More specifically, the first step of melanogenesis involves the conversion of a molecule called L-tyrosine to another molecule called DOPAquinone. This first step depends on the tyrosinase protein. Without the tyrosinase protein the remaining steps involved in the conversion of DOPAquinone to melanin will remain incomplete .
As we have discussed in previous reports, an individual inherits two copies of every gene from their biological parents; one inherited from each parent. If an individual inherits even one copy of the T variant on the IRF4 gene, the individual has a higher risk of greying compared to an individual that inherits two copies of the C variant (CC genotype).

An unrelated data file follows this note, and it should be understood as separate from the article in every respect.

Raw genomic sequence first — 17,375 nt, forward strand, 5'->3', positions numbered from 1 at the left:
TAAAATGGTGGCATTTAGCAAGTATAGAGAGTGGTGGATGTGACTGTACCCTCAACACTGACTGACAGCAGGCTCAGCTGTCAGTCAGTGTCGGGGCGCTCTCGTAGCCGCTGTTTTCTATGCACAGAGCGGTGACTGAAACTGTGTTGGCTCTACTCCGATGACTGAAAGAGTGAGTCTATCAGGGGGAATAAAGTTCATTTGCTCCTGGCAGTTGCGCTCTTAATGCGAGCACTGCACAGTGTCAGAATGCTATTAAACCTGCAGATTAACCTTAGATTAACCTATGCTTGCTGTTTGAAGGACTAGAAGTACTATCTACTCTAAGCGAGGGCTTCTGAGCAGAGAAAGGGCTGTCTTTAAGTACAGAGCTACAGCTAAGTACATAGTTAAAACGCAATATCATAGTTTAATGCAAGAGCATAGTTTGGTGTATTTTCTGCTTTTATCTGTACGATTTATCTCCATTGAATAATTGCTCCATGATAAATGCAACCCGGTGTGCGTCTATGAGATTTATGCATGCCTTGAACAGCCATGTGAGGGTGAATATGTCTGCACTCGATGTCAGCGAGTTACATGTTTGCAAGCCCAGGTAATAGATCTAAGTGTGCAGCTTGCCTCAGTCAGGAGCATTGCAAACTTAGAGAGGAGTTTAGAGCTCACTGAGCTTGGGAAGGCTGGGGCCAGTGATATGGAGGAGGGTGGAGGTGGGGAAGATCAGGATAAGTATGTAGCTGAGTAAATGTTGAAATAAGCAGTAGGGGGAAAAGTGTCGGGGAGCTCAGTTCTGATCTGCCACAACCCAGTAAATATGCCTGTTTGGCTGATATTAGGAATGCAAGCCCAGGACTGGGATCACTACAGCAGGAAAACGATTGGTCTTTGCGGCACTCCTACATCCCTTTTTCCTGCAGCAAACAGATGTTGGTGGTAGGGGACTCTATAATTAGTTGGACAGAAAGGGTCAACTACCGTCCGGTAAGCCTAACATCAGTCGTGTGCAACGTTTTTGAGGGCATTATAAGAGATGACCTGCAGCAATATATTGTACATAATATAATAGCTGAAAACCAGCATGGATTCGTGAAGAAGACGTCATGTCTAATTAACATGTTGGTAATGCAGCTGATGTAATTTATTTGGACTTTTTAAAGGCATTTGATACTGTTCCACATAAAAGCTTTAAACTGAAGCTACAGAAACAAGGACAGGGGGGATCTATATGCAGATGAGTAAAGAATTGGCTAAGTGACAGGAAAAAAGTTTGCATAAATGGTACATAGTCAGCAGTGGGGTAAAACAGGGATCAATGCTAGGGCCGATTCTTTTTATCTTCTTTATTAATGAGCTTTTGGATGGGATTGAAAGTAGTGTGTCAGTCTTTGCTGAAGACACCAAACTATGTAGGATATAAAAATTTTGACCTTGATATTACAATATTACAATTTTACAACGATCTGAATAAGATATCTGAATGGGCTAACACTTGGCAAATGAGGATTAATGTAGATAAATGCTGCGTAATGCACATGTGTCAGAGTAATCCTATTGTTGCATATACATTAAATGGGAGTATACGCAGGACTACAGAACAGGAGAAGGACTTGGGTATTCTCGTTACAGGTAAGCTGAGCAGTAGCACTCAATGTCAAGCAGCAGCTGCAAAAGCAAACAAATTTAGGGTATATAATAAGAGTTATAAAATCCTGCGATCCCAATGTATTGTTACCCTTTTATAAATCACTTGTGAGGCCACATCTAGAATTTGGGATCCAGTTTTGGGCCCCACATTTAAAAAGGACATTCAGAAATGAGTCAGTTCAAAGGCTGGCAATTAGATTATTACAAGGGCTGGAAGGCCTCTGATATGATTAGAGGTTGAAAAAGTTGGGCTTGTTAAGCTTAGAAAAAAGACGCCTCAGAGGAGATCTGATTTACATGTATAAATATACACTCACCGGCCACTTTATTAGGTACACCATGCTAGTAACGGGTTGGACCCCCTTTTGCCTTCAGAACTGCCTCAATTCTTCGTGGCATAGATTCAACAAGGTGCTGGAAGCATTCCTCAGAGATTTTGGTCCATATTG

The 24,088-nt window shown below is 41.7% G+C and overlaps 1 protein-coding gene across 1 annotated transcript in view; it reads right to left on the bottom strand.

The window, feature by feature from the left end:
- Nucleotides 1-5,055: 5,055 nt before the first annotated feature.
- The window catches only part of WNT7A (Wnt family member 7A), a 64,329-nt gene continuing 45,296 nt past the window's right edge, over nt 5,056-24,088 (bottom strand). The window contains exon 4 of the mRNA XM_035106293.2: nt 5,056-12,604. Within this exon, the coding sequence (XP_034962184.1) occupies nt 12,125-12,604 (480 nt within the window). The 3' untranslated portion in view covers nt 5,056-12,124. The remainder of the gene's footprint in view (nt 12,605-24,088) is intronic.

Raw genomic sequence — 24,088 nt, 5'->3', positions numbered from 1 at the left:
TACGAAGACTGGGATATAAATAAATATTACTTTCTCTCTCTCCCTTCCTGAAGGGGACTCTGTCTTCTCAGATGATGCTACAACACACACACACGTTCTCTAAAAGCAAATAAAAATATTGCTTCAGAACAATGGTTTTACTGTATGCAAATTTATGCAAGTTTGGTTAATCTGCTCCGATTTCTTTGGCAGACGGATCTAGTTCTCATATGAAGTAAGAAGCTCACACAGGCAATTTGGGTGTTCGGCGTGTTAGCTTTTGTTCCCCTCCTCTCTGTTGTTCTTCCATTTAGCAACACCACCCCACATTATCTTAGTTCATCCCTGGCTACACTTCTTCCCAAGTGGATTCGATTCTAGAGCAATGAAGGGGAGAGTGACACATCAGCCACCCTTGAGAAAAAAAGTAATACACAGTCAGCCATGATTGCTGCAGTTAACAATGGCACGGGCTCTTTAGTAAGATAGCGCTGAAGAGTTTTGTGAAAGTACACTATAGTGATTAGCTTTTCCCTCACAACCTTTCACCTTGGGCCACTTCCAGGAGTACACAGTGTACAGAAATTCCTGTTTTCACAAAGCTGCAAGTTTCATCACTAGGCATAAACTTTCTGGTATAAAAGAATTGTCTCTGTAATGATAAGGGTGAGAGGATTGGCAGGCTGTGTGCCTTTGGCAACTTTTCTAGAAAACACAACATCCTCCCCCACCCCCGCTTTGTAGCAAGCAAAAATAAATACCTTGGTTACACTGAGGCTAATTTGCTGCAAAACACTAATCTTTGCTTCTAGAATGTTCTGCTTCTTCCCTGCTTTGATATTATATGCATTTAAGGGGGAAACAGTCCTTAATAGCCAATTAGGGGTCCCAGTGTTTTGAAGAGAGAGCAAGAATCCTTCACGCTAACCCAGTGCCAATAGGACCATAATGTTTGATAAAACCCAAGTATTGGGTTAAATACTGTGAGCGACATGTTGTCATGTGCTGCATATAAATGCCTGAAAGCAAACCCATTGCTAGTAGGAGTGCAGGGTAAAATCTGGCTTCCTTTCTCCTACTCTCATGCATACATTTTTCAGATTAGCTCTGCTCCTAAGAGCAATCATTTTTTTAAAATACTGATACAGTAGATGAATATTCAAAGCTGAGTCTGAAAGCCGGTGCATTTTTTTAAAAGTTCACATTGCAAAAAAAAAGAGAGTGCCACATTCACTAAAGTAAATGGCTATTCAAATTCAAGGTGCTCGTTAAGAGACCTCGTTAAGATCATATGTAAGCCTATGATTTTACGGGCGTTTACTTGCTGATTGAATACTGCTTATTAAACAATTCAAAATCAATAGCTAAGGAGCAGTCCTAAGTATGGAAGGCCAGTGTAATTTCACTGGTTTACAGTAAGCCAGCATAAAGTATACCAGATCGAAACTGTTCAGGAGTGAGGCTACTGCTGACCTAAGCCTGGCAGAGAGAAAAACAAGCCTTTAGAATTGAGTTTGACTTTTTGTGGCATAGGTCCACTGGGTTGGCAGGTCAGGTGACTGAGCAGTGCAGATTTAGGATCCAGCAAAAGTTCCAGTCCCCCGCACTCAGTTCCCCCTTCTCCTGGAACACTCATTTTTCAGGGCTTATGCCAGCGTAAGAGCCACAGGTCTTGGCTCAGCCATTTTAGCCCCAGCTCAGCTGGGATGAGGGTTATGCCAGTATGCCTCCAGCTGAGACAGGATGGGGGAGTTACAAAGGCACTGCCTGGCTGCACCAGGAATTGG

In this case the T variant is the “risk allele”, i.e.it increases the likelihood of an individual having grey hair. According to one study conducted in Poland, the occurrence of the T allele increases the probability of grey hair in individuals with 1 or 2 copies by 27.3%. Comparatively, someone with 2 copies of the C variant has a 12.5% chance of greying under the age of 30 . It is worth noting that the exact risks associated with each copy of the T variants are currently unknown and research to quantify the effect of this variant is still ongoing.
Until further information becomes available, let’s bask in the good news knowing that the C variant is more common in the general population, with approximately 86% of people carrying at least one copy .
In other positive news, the rs12203592 variant on the IRF4 gene is only able to explain around 8% of cases of greying.
This means that there are also many other causes of premature greying. In fact, one particular study went so far as to find 127 differentially expressed genes in the follicular cells of grey hair . Recent analyses suggest that hair greying only exhibits 27% heritability, although other research suggests hair greying has up to 90% heritability.